‘Three types of justice include (1) commutative justice, which focuses on relationships between members of the community; (2) distributive justice, which functions to ensure the equitable distribution of goods, benefits, and burdens of a community; and (3) social justice, which affects the social order necessary for distributive justice.’ (Feasting on the Word)
Boice comments on the patience required to promote justice. We must not expect ‘quick fixes’, or become frustrated if we do not instant results to our efforts.
Gary Smith notes that injustice has already been amply exposed by Micah: ‘When people in Micah’s audience forcibly confiscate other people’s land or possessions (Mic 2:1-2,8-9), treat people inhumanly (Mic 3:1-2), and selfishly cheat others so that their financial position will be enhanced (Mic 3:9-11), these are unjust social relationships.’
To love mercy is to show that steadfast love which is a quality of God himself. Phillips comments that the word chesed ‘is one of the hardest words in the Old Testament to translate with just one term. In different contexts it is translated mercy, faithfulness, and loving-kindness. It is the great description of God’s faithful, kind, and merciful covenant love. As Peter Craigie explains: “it gives, where no giving is required, it acts when no action is deserved, and it penetrates both attitudes and activities.” To “love kindness” is to look on the weak and vulnerable with the eyes of God’s love and give them not what they deserve, but what they need.’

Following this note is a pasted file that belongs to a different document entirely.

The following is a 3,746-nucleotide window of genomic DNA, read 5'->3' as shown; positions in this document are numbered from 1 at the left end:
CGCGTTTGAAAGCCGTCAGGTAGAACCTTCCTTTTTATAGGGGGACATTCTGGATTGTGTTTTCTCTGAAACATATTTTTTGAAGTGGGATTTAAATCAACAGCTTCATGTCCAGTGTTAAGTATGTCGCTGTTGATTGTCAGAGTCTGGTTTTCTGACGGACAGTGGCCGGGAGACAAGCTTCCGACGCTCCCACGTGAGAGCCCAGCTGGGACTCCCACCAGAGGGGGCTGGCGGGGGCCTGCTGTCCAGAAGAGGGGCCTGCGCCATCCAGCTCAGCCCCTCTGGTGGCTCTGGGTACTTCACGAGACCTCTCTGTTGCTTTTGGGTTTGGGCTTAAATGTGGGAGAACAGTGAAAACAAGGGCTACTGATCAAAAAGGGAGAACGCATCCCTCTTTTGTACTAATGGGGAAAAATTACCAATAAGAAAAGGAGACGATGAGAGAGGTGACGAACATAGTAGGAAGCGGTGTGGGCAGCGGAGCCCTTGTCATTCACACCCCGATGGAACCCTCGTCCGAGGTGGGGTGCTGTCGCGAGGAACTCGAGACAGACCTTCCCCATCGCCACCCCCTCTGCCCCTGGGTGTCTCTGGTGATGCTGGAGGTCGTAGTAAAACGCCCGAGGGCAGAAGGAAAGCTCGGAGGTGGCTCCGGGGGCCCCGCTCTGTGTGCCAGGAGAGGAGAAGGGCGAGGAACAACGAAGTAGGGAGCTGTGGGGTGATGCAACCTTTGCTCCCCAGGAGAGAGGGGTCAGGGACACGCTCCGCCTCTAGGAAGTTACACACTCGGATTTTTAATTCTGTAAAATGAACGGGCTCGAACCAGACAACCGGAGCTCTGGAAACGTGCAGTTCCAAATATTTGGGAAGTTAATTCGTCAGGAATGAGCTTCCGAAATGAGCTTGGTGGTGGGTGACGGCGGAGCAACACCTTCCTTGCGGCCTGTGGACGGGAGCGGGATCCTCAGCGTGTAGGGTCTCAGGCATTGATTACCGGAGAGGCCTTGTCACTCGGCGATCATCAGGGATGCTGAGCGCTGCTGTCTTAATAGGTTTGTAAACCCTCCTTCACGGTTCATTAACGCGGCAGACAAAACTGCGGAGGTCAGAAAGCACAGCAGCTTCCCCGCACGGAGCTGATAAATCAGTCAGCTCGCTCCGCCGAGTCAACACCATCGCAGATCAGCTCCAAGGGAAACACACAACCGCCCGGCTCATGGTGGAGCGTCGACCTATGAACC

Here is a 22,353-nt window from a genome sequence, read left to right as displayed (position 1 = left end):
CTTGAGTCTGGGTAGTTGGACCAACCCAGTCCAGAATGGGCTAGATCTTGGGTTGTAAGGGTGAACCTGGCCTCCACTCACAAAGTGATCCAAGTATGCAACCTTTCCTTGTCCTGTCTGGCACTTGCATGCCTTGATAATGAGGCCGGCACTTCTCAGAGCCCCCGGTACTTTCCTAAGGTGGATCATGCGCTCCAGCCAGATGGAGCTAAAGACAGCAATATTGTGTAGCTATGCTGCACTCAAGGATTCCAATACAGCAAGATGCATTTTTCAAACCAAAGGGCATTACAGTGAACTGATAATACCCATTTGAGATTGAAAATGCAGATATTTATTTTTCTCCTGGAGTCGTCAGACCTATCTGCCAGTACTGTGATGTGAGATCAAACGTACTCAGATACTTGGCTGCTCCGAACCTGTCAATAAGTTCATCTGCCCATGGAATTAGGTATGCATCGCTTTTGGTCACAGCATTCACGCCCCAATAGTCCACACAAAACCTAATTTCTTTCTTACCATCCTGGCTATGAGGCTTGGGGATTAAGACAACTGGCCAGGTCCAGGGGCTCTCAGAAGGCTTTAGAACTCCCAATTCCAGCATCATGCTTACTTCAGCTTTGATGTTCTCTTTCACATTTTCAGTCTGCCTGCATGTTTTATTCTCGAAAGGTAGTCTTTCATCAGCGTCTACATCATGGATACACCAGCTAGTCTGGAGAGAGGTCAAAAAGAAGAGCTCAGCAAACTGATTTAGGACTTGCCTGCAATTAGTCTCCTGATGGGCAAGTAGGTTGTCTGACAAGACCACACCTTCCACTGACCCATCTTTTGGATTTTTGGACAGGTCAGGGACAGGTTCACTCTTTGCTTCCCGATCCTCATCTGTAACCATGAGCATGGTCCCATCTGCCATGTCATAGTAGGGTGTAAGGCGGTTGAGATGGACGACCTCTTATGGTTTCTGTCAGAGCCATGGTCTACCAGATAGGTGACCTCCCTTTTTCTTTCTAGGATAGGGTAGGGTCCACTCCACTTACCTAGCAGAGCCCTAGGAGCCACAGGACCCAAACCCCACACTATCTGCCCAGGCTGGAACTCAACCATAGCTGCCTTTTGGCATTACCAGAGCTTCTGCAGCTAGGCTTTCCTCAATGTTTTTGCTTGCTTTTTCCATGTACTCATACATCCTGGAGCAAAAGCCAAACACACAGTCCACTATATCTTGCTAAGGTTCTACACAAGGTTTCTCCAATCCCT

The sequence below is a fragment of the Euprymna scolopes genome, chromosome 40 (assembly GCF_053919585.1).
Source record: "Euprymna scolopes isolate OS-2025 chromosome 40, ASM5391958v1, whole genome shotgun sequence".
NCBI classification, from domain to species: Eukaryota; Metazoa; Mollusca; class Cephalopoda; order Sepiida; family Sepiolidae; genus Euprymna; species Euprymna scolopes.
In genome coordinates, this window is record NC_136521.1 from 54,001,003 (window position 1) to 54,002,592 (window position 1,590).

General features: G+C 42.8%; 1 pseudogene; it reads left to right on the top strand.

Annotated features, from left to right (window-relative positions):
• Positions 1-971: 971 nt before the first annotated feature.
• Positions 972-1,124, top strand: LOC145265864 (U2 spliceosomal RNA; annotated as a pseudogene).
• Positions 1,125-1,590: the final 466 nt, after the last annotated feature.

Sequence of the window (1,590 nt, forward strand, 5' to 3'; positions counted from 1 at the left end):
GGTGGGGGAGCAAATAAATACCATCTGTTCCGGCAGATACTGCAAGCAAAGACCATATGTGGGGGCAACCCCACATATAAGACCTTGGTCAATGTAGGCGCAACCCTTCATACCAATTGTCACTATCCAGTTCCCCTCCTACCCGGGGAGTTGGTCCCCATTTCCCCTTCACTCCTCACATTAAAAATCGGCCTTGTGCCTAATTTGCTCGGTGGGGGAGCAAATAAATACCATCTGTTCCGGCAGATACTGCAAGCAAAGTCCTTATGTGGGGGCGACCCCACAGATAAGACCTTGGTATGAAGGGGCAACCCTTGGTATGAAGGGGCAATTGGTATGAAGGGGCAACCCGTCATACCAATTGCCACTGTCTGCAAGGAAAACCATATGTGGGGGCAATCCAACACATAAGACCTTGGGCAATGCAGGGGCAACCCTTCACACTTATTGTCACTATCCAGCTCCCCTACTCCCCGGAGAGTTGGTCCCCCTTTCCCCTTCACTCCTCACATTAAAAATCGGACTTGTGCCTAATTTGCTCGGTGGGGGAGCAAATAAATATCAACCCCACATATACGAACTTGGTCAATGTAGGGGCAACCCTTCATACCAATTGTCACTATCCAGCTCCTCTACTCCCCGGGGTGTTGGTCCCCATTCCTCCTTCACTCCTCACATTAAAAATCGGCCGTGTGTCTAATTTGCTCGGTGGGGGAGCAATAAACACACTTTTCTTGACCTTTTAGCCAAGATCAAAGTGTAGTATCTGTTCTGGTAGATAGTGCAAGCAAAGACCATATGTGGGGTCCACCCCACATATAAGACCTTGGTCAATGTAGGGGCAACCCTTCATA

Just as God has shown such love to Israel, so Israel is to demonstrate such love towards God and others. It is to care for those in need not reluctantly or from a sense of compulsion, but out of a spirit of gratitude and generosity.
Continuing his theme of ‘the city’. Boice remarks: ‘It is easy for us to be judgmental of city life and of those who live in urban areas. We say, “Look at those people, how bad they are!” Or, “Look at that irresponsible behavior!” We are proud of the fact that we are not like that, and we remain aloof. We have to love such people and show mercy in our dealings with them. The presence of Christians in a sinful city can be just and merciful at the same time.’
To walk humbly with your God is to offer the acceptable sacrifice of devotion to God which leads to godly attitudes and character. According the Waltke, the primary meaning of the word translated ‘humbly’ is ‘circumspectly’ or ‘carefully’.